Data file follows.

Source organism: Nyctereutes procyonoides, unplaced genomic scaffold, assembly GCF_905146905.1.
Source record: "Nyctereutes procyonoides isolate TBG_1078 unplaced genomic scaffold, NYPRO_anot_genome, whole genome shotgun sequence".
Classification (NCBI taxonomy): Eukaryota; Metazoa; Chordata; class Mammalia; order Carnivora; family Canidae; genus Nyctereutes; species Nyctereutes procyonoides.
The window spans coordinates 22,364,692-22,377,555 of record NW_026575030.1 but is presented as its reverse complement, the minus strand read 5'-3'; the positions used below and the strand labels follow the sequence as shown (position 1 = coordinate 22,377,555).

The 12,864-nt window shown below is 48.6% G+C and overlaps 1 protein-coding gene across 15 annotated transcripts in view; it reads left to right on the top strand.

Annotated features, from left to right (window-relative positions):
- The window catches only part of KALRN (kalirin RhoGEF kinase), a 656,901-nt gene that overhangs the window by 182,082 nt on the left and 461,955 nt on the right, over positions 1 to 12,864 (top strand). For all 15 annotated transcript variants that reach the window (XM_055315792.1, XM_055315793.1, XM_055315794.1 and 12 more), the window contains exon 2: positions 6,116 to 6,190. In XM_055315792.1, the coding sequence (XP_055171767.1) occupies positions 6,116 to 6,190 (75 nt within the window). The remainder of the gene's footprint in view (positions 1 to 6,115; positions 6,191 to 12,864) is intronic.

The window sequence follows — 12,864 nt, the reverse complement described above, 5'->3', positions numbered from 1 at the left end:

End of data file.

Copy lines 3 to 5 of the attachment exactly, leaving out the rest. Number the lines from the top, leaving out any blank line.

Classification (NCBI taxonomy): Eukaryota; Metazoa; Chordata; class Mammalia; order Carnivora; family Canidae; genus Nyctereutes; species Nyctereutes procyonoides.
The window spans coordinates 22,364,692-22,377,555 of record NW_026575030.1 but is presented as its reverse complement, the minus strand read 5'-3'; the positions used below and the strand labels follow the sequence as shown (position 1 = coordinate 22,377,555).

The 12,864-nt window shown below is 48.6% G+C and overlaps 1 protein-coding gene across 15 annotated transcripts in view; it reads left to right on the top strand.